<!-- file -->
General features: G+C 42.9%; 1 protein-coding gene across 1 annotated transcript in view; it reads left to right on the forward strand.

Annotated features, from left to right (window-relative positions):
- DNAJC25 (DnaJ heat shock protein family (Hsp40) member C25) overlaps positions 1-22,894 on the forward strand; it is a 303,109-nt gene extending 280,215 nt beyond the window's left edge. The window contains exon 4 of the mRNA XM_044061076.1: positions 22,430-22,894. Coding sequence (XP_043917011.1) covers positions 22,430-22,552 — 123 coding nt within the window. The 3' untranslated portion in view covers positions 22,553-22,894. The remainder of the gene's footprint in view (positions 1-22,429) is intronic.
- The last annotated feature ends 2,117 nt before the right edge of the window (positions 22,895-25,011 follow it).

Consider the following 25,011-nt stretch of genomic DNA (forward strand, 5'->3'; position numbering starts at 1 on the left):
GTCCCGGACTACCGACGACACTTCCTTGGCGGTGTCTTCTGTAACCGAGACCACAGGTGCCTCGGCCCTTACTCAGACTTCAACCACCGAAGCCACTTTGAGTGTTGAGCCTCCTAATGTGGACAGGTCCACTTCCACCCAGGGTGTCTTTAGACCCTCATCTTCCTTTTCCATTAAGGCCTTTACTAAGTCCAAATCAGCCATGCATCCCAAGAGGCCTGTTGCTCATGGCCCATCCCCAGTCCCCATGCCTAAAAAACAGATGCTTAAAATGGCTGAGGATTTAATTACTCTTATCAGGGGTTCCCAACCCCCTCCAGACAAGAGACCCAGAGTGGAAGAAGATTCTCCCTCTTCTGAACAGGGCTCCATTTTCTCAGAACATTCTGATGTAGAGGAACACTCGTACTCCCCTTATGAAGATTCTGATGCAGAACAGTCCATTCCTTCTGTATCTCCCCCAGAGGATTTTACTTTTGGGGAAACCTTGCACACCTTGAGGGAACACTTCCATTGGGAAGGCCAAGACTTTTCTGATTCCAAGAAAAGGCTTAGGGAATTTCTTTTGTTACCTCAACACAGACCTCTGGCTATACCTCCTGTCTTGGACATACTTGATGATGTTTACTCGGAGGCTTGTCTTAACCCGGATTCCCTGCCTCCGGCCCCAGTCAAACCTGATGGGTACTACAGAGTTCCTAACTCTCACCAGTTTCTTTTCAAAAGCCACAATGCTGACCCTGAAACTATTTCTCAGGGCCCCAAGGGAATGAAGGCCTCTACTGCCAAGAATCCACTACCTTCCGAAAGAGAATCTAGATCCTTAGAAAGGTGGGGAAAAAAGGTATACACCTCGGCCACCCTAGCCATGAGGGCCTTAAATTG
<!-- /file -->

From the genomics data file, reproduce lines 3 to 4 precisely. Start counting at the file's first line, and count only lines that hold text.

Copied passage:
- DNAJC25 (DnaJ heat shock protein family (Hsp40) member C25) overlaps positions 1-22,894 on the forward strand; it is a 303,109-nt gene extending 280,215 nt beyond the window's left edge. The window contains exon 4 of the mRNA XM_044061076.1: positions 22,430-22,894. Coding sequence (XP_043917011.1) covers positions 22,430-22,552 — 123 coding nt within the window. The 3' untranslated portion in view covers positions 22,553-22,894. The remainder of the gene's footprint in view (positions 1-22,429) is intronic.
- The last annotated feature ends 2,117 nt before the right edge of the window (positions 22,895-25,011 follow it).